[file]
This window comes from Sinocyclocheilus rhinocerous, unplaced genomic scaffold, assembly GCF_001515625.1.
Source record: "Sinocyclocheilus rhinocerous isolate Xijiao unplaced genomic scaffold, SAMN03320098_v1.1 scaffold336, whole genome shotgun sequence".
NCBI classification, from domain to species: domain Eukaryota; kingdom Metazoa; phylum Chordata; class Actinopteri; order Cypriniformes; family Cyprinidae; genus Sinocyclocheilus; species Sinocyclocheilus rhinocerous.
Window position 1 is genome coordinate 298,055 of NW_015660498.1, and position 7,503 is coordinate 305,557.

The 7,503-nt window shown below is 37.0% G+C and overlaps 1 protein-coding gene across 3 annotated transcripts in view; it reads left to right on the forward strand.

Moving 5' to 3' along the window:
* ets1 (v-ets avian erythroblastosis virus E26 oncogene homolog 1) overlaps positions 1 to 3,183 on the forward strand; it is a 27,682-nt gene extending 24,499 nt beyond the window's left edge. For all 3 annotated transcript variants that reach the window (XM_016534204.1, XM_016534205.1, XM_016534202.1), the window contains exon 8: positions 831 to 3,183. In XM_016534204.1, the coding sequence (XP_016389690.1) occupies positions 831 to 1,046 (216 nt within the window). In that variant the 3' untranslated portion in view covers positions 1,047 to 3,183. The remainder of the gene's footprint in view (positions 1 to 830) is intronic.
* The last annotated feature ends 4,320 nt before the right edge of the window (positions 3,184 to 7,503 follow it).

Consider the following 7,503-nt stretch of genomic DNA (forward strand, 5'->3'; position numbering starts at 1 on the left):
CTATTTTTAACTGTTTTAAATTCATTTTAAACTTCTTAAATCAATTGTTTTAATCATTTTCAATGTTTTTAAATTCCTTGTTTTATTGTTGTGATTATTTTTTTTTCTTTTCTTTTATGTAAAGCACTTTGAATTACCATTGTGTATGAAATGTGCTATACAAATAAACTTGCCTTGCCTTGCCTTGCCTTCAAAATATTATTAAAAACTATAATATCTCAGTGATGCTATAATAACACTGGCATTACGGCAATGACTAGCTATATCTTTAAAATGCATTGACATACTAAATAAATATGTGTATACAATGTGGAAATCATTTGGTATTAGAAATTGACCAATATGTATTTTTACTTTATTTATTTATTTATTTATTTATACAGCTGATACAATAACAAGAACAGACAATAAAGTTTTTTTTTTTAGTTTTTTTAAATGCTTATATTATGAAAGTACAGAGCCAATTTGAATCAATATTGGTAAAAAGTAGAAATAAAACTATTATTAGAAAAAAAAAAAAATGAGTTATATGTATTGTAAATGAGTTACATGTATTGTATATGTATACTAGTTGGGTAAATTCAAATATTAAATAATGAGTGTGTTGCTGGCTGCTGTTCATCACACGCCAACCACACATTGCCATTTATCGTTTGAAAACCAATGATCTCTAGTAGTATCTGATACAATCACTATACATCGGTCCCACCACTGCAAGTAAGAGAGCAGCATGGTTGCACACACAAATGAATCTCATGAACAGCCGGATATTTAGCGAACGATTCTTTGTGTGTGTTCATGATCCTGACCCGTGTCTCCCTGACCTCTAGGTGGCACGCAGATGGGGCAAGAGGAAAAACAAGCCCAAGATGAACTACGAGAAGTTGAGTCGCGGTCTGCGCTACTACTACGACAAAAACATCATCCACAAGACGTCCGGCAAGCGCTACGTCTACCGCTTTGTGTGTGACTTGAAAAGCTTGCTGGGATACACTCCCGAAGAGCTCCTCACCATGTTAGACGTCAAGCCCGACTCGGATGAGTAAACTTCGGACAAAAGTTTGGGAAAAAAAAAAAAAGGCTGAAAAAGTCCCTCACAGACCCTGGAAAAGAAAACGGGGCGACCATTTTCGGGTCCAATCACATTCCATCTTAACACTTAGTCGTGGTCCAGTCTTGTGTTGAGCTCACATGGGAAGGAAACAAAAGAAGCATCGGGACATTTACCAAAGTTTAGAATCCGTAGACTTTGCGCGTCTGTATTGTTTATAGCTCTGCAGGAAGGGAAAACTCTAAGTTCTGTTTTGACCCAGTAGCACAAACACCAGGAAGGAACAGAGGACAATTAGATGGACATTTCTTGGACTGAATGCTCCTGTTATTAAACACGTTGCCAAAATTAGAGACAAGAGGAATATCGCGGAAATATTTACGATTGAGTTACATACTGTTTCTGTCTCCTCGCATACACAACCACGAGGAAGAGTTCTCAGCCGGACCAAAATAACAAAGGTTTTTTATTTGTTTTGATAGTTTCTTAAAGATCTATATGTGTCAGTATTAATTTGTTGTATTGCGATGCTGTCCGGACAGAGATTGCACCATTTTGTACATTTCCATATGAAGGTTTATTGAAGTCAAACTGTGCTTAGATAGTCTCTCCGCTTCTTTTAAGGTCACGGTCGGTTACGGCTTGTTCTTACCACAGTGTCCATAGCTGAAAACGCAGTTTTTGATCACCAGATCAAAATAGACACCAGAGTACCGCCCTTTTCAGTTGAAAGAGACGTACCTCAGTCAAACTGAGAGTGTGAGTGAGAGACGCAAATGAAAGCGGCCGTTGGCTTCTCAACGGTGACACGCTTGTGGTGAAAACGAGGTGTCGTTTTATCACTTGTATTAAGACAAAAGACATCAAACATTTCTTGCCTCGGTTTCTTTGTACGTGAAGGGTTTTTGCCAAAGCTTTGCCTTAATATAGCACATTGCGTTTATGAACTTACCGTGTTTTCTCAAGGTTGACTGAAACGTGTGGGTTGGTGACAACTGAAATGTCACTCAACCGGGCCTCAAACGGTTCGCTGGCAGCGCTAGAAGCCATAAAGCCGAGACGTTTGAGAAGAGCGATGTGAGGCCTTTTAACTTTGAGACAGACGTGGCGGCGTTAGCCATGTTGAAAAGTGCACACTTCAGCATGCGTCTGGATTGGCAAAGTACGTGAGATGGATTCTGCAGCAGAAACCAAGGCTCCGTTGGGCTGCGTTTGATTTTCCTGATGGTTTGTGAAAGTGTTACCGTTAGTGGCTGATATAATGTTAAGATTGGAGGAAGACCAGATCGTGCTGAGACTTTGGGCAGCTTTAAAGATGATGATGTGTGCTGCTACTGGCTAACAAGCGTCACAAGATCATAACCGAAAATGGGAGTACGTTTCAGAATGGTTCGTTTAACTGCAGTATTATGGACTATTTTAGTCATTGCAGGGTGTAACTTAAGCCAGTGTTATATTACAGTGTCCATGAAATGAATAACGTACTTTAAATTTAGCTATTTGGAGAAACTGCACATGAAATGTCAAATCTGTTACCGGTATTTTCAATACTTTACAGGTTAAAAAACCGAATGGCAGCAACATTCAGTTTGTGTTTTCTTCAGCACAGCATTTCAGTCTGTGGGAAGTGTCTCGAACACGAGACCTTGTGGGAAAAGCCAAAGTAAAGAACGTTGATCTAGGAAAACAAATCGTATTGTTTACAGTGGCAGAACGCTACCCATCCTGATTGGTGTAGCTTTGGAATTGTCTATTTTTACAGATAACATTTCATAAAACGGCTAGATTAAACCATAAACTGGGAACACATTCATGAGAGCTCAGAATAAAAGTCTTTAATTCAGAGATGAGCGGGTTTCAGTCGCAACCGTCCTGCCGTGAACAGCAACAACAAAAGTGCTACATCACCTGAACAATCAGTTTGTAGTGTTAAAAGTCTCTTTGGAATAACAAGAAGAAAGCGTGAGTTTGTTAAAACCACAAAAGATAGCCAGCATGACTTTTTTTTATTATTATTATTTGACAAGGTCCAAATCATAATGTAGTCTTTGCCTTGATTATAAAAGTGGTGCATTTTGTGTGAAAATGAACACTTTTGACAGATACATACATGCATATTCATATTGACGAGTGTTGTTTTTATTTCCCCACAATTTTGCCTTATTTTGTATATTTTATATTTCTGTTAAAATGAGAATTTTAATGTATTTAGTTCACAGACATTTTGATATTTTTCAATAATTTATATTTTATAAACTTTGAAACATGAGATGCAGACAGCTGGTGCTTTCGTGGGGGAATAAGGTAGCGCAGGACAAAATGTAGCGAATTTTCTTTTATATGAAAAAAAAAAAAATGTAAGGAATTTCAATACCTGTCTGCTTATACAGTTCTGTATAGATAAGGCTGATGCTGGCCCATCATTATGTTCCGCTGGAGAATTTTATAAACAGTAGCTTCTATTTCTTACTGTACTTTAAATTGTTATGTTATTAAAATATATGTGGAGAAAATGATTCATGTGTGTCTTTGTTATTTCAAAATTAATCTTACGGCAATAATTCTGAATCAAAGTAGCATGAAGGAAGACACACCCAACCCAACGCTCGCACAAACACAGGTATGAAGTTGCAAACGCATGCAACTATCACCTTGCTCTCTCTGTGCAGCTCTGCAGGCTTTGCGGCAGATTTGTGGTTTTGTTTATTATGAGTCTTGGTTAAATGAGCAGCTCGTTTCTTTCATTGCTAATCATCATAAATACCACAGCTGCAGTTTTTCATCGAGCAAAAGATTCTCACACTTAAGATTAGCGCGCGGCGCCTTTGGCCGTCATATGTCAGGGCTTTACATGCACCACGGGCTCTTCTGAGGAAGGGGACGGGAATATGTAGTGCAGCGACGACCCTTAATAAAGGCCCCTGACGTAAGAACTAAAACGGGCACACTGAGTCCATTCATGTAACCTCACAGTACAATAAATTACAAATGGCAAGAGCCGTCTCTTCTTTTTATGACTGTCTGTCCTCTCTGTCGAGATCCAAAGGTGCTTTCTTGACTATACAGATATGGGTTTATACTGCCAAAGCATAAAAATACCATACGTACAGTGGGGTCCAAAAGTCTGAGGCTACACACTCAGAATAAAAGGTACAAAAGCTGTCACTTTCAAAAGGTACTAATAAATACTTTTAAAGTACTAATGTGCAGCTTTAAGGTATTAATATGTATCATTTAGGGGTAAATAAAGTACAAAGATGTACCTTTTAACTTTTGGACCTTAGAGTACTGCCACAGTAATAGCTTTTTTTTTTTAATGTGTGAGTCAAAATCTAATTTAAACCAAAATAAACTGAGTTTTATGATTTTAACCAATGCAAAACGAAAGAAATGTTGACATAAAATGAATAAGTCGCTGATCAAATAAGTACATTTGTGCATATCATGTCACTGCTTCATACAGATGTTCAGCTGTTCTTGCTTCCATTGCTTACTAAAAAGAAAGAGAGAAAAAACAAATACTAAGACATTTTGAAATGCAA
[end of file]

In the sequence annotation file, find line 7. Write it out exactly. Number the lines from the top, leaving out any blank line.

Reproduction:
* ets1 (v-ets avian erythroblastosis virus E26 oncogene homolog 1) overlaps positions 1 to 3,183 on the forward strand; it is a 27,682-nt gene extending 24,499 nt beyond the window's left edge. For all 3 annotated transcript variants that reach the window (XM_016534204.1, XM_016534205.1, XM_016534202.1), the window contains exon 8: positions 831 to 3,183. In XM_016534204.1, the coding sequence (XP_016389690.1) occupies positions 831 to 1,046 (216 nt within the window). In that variant the 3' untranslated portion in view covers positions 1,047 to 3,183. The remainder of the gene's footprint in view (positions 1 to 830) is intronic.